Why did I use Leanpub? I got to researching what it would take to do it. And I actually had systems set up, and I was playing with them - on how to create a Kindle [Note: Cal means a MOBI format ebook file - eds.], because that was my focus. I wanted to create a Kindle book, okay, and it was just a pain in the rear end. And yeah I’ve got KindleGen, and I’ve got all this other stuff. And I can edit the XML - what is it, the OPF file, or whatever it is - by hand. I can do all this stuff. But that’s not what I want to do. I want to write books.

And then I came across Leanpub, and I don’t know if I found you because of Google search, or somebody introduced me. But about the time that I found you, all of my friends found you also. For a while, I thought all you published was computer books, because every time I turned around, somebody’s publishing a computer book on Leanpub. I’m like “Okay, this is the platform I need. And I have published - I think you said five - I’ve started three or four more, and I have plans for at least three or four more next year.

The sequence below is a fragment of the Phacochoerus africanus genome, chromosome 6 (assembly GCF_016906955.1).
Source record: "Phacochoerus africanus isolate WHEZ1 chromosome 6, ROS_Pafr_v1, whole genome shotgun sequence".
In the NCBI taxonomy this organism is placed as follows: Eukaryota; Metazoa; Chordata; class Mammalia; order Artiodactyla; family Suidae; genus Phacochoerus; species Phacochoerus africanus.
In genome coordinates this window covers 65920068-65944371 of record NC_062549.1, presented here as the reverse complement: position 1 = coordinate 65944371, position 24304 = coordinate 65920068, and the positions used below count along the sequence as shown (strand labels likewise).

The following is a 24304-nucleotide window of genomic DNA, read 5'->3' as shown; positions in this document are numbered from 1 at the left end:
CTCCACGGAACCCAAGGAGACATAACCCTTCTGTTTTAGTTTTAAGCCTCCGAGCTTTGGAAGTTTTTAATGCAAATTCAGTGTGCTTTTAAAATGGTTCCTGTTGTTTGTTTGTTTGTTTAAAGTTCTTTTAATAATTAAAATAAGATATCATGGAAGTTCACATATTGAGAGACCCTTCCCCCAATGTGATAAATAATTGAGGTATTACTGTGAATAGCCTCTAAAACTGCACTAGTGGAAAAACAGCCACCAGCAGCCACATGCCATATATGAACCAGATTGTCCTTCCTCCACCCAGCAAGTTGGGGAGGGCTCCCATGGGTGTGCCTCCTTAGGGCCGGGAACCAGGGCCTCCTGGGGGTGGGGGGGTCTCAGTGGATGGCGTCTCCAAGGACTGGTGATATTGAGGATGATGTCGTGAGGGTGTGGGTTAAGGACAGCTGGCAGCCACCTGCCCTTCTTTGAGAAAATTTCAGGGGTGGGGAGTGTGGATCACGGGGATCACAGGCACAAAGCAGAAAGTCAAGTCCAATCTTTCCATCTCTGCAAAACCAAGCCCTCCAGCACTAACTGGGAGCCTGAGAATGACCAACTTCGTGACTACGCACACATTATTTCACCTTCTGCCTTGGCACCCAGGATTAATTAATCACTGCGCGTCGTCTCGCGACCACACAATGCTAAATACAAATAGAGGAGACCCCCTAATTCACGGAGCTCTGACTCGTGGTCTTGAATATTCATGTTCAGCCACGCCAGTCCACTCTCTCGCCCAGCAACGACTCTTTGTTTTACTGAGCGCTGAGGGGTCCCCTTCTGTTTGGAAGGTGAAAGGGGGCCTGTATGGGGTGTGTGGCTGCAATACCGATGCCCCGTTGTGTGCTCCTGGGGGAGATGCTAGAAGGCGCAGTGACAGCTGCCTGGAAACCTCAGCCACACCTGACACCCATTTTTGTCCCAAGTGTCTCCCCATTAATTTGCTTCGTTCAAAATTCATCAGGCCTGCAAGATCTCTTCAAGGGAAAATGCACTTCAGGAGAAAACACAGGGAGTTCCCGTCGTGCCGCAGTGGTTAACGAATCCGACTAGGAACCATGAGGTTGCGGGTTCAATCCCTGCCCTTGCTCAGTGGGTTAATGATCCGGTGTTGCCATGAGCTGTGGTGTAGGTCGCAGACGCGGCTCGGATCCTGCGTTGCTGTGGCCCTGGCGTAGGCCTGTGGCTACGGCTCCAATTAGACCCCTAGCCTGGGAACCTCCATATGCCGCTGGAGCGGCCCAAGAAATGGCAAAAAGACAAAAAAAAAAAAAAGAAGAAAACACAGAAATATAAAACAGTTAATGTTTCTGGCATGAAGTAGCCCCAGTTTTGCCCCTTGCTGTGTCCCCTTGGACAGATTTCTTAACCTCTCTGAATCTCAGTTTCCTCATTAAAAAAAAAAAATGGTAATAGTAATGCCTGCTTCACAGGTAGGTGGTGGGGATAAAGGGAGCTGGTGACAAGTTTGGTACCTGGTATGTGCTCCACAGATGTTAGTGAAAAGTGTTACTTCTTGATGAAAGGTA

I have looked at doing my own thing. while Leanpub is a wonderful platform, I want a little more control over things like stylesheets for PDFs. Where possible, I want to make it look really nice. And my wife’s a graphic designer, and she says, “Well this is all we can do in Leanpub.” And so I looked at several other platforms. I’ve even got a droplet out on DigitalOcean that has Pandoc installed. And, yeah that took a weekend, and some PHP code…. I can publish the Markdown, and it will– I’ve got stuff that’ll convert it to HTML and PHP, that will create the OPF. I’m like, “This just isn’t worth it.”

Leanpub gives me most of everything I need. I can either figure out the rest, or live without the rest. I don’t have anybody screaming at me, “If only your PDFs were a little more colourful, I would buy them.”

Len: That’s a really interesting challenge for self-published authors. To what degree do you focus on - in the end, after you done writing - on formatting? Or do you just go ahead and start selling?

One feature we developed, we launched a few months ago was, upload. So one way you could use Leanpub is to write your book in-progress on Leanpub, and then when you’re done, we have an InDesign export feature that you can use, so then you could take it, and then get it to your book designer. And then you can actually switch writing modes to the feature that we launched a few months ago, which is, “Upload your book,” so you can actually upload a PDF and/or a MOBI, and/or an EPUB file that you’ve made yourself.